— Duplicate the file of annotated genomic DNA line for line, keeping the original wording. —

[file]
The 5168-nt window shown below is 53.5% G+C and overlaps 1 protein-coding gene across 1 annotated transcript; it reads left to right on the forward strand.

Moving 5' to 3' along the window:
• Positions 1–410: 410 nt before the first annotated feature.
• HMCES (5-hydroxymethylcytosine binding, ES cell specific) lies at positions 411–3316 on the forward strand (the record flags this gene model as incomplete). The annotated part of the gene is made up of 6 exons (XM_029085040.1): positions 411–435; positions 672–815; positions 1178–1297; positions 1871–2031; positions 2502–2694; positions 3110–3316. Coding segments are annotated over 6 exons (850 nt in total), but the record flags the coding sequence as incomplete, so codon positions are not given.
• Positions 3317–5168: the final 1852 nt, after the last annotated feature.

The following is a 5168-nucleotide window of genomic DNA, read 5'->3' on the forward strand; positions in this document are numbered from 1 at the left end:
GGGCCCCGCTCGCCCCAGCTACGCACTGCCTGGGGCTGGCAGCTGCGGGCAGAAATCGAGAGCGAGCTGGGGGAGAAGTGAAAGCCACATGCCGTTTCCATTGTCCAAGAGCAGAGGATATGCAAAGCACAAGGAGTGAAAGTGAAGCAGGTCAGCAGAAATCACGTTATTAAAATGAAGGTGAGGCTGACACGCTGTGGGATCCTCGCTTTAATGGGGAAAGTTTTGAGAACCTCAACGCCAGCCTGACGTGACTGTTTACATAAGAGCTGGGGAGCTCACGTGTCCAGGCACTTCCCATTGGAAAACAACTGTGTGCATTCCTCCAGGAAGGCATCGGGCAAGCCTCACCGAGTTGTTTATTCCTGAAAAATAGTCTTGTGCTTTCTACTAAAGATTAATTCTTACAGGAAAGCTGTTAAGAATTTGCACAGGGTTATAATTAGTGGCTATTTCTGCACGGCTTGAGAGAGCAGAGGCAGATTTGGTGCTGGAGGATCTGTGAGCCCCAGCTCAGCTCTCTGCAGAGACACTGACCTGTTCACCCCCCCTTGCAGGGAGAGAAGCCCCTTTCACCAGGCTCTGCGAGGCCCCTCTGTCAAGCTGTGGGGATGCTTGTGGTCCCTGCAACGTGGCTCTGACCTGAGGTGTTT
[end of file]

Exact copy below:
The 5168-nt window shown below is 53.5% G+C and overlaps 1 protein-coding gene across 1 annotated transcript; it reads left to right on the forward strand.

Moving 5' to 3' along the window:
• Positions 1–410: 410 nt before the first annotated feature.
• HMCES (5-hydroxymethylcytosine binding, ES cell specific) lies at positions 411–3316 on the forward strand (the record flags this gene model as incomplete). The annotated part of the gene is made up of 6 exons (XM_029085040.1): positions 411–435; positions 672–815; positions 1178–1297; positions 1871–2031; positions 2502–2694; positions 3110–3316. Coding segments are annotated over 6 exons (850 nt in total), but the record flags the coding sequence as incomplete, so codon positions are not given.
• Positions 3317–5168: the final 1852 nt, after the last annotated feature.

The following is a 5168-nucleotide window of genomic DNA, read 5'->3' on the forward strand; positions in this document are numbered from 1 at the left end:
GGGCCCCGCTCGCCCCAGCTACGCACTGCCTGGGGCTGGCAGCTGCGGGCAGAAATCGAGAGCGAGCTGGGGGAGAAGTGAAAGCCACATGCCGTTTCCATTGTCCAAGAGCAGAGGATATGCAAAGCACAAGGAGTGAAAGTGAAGCAGGTCAGCAGAAATCACGTTATTAAAATGAAGGTGAGGCTGACACGCTGTGGGATCCTCGCTTTAATGGGGAAAGTTTTGAGAACCTCAACGCCAGCCTGACGTGACTGTTTACATAAGAGCTGGGGAGCTCACGTGTCCAGGCACTTCCCATTGGAAAACAACTGTGTGCATTCCTCCAGGAAGGCATCGGGCAAGCCTCACCGAGTTGTTTATTCCTGAAAAATAGTCTTGTGCTTTCTACTAAAGATTAATTCTTACAGGAAAGCTGTTAAGAATTTGCACAGGGTTATAATTAGTGGCTATTTCTGCACGGCTTGAGAGAGCAGAGGCAGATTTGGTGCTGGAGGATCTGTGAGCCCCAGCTCAGCTCTCTGCAGAGACACTGACCTGTTCACCCCCCCTTGCAGGGAGAGAAGCCCCTTTCACCAGGCTCTGCGAGGCCCCTCTGTCAAGCTGTGGGGATGCTTGTGGTCCCTGCAACGTGGCTCTGACCTGAGGTGTTT